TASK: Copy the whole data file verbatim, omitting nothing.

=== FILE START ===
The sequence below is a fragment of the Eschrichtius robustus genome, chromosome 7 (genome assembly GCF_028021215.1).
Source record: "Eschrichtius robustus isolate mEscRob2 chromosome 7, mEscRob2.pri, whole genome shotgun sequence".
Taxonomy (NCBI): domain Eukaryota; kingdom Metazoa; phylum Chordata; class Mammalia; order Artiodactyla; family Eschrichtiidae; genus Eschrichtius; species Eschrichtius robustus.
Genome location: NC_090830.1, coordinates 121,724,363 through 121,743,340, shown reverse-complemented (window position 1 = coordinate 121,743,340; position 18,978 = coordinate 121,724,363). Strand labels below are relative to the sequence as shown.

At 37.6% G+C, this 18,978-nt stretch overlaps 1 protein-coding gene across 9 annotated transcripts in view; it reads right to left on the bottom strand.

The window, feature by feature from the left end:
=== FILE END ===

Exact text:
The sequence below is a fragment of the Eschrichtius robustus genome, chromosome 7 (genome assembly GCF_028021215.1).
Source record: "Eschrichtius robustus isolate mEscRob2 chromosome 7, mEscRob2.pri, whole genome shotgun sequence".
Taxonomy (NCBI): domain Eukaryota; kingdom Metazoa; phylum Chordata; class Mammalia; order Artiodactyla; family Eschrichtiidae; genus Eschrichtius; species Eschrichtius robustus.
Genome location: NC_090830.1, coordinates 121,724,363 through 121,743,340, shown reverse-complemented (window position 1 = coordinate 121,743,340; position 18,978 = coordinate 121,724,363). Strand labels below are relative to the sequence as shown.

At 37.6% G+C, this 18,978-nt stretch overlaps 1 protein-coding gene across 9 annotated transcripts in view; it reads right to left on the bottom strand.

The window, feature by feature from the left end: